It’s the reason why Christian Brothers Academy in Lincroft, New Jersey is here today: unselfishness.
In the late 1600’s, St. John Baptist de La Salle founded the Brothers of the Christian Schools for the purpose of educating children who have been born into poverty. De La Salle and his Brothers succeeded in creating a network of quality schools throughout France that featured a quality education with integration of religious instruction with secular subjects, well-prepared teachers with a sense of vocation and mission, and the involvement of parents.
In 2017, Christian Brothers Academy still fits that description flawlessly, with a focus on an exceptional educational experience that is accessible to all deserving applicants through merit scholarships and need-based financial aid.
Now, students in the greater Jersey Shore area, attending a nationally-awarded college preparatory school continue to live out de La Salle’s mission through dedicated service immersion opportunities at CBA.
In the month of October, Academy students set out on two strikingly different service immersion trips that had the same focus: to assist those who are less fortunate with the hope of creating a better life for them. One group stayed close to home in Camden, New Jersey, while the second group flew to a fellow brother school in Montana.
For three days, Rory Dunigan ’19, Jack Houston ’20, Owen Rigney ’20 and theology teacher Mr. Matthew Butler stayed at the Romero Center in Camden. The Romero Center’s mission revolves around providing a variety of programs to young people in a poor area, with the overarching theme of ideals first set forth by Archbishop Oscar Romero of El Salvador.
The immersion for these students and Mr. Butler began at the crack of dawn during their first day in Camden. They were to complete the day with only three dollars for food to mirror the challenges faced by a majority of low-income individuals in the area. The men visited multiple different local shelters that day to serve food, putting their own need for nourishment in the back of their minds. The CBA group also took a tour of the poverty-stricken city, listened to a passionate plea by citizens for a safe baseball field for their children, and visited a nursing home for the physically disabled where the men were tasked with doing room visits.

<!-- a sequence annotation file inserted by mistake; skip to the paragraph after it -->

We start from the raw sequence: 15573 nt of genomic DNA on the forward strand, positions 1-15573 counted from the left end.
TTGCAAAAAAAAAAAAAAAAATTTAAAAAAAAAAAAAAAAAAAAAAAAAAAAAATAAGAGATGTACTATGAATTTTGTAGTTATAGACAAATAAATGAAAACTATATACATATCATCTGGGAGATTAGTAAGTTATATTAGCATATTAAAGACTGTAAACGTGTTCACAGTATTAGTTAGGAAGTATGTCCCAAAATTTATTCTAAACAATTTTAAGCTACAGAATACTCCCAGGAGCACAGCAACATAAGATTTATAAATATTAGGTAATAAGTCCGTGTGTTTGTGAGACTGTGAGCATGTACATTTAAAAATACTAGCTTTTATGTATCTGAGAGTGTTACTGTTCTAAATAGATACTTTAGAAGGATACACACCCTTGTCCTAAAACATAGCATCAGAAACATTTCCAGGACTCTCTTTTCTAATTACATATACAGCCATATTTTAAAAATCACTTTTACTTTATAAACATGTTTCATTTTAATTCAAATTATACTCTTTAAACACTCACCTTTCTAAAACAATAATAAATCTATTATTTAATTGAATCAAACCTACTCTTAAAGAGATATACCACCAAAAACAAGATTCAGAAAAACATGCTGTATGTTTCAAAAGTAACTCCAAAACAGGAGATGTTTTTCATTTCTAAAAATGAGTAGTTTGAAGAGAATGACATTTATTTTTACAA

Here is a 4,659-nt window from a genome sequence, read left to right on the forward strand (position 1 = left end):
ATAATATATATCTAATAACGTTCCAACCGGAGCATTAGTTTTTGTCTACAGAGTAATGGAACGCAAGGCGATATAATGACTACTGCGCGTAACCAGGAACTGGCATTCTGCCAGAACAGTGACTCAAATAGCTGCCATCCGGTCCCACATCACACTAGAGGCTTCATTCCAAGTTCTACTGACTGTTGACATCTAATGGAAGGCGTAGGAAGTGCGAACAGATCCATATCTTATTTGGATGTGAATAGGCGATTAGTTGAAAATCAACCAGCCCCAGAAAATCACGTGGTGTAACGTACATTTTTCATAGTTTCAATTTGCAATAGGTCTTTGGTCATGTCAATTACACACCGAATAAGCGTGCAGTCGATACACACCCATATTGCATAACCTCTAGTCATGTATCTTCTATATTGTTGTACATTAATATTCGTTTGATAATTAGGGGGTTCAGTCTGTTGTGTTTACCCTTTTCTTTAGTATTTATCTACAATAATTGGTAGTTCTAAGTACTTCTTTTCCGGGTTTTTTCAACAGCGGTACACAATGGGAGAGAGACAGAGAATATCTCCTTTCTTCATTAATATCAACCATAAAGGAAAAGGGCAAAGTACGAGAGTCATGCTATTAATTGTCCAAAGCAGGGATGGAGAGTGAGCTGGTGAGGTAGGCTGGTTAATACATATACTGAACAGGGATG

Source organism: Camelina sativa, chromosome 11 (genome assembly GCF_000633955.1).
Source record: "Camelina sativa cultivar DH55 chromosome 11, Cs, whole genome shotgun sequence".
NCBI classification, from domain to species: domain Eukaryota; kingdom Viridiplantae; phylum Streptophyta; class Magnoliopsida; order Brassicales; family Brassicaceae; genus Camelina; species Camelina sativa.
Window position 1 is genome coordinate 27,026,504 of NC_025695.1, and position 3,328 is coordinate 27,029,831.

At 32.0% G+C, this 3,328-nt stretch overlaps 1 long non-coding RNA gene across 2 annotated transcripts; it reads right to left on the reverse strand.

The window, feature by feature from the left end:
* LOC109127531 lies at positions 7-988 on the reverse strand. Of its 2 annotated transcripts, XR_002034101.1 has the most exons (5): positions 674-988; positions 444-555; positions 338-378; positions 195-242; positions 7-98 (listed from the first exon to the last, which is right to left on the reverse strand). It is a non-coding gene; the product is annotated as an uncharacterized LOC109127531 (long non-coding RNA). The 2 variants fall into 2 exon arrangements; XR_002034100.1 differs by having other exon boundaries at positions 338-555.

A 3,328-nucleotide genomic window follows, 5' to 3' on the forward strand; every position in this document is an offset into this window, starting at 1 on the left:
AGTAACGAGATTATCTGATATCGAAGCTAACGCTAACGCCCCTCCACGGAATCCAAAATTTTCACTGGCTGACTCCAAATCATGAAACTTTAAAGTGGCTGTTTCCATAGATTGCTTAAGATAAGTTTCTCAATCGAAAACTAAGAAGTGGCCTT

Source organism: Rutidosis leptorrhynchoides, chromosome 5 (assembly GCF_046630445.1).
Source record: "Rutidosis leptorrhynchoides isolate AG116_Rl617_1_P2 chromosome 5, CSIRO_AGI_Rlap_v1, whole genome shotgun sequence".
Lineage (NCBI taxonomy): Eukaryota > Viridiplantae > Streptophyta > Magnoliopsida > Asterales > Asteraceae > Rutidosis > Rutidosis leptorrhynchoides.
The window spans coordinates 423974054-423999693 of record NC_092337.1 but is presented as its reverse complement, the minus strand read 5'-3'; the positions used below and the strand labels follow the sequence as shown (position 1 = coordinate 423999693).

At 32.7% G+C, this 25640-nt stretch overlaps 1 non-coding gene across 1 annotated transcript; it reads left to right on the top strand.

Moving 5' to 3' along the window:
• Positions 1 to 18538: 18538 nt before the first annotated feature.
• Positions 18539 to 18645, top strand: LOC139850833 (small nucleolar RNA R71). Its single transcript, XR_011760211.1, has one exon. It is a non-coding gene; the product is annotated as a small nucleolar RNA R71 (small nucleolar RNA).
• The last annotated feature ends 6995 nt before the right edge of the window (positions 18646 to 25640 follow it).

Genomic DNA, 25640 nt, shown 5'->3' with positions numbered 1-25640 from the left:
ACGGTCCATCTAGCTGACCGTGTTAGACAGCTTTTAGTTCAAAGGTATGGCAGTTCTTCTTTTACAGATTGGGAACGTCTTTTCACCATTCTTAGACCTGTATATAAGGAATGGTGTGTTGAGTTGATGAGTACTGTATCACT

“We all need reminders to take the time to serve others with our lives,” Butler said. “Sometimes, the stranger that you think you are helping is actually helping you. It was a powerful experience for myself and the students.”
In particular, Butler and the students were stuck by the fact that even though the CBA group was rotating through different shelters, they continued to come across the same people. And while those people were just trying to get through yet another day in poverty, many of them were hopeful and thankful for the group’s time.
Just as serving the poor is a staple of the Lasallian tradition, the idea of brotherhood is also a main focus. CBA is part of a worldwide network of elementary, secondary and collegiate schools that are taught in the Lasallian tradition. There are a few hundred schools in the United States alone.
Two of these Lasallian schools connected last week when CBA took its annual trip to the De La Salle Blackfeet School near Browning, Montana.
The group of students, led by Campus Ministry Director Mr. Tim Sewnig and Spanish teacher Mr. Ciro Saverino ’10, spent a week at the fourth through eighth grade Lasallian school, working with the students and assisting with the upkeep of the school.
Browning is the capital of the Blackfeet Indian Reservation, home to 12,000 Blackfeet. The current community contains chronic unemployment, welfare dependency, poor housing, domestic violence, and addiction. The parents of the Little Flower Parish on the reservation asked the Brothers of the Christian Schools to start a school, in hopes of developing their children’s talents while providing hope for the underprivileged community.
While on the reservation, the CBA group worked in the classroom with the students, helped lay a new sidewalk on the campus, took part in mass at the parish, and listened to guest speakers from the area. They were also invited to dinner with the school president one evening.
“I was so impressed with the school model, the principal Mr. O’Brien, the president Brother Dale, and the faculty,” Saverino said. “I highly encourage other students to consider making the trip. And as you can tell from the pictures, Montana is a beautiful state.”
The Academy men were assigned different grade levels to mentor during the week. Senior and Student Body President Gerald Sharpe was assigned to a fifth grade class, where he was impressed by the enthusiasm of the students regardless of their situation at home.
“They never failed to come into school smiling and ready to work, which was truly inspiring to me personally,” Sharpe said. “The amount of potential the students have is remarkable as well. We are there to tutor the students and serve as assistants to the teachers. But, ultimately, we offer hope to the students that there is a better future ahead.”
The trip was completed with a beautiful, mind-clearing hike through Glacier National Park.
While the students at CBA are lucky to be surrounded with such a great sense of community, the administration, faculty and students know that it is important to be immersed in these less fortunate cultures. In fact, it is so important to the CBA community that it is a line in the “Academy Oath,” which new students recite and sign when entering CBA.
“To serve and stand for those in need,” the Oath reads.
The students and faculty in both Camden and Montana have served and stood, and Academy men, whether presently in Lincroft or since graduated, will continue to do so proudly.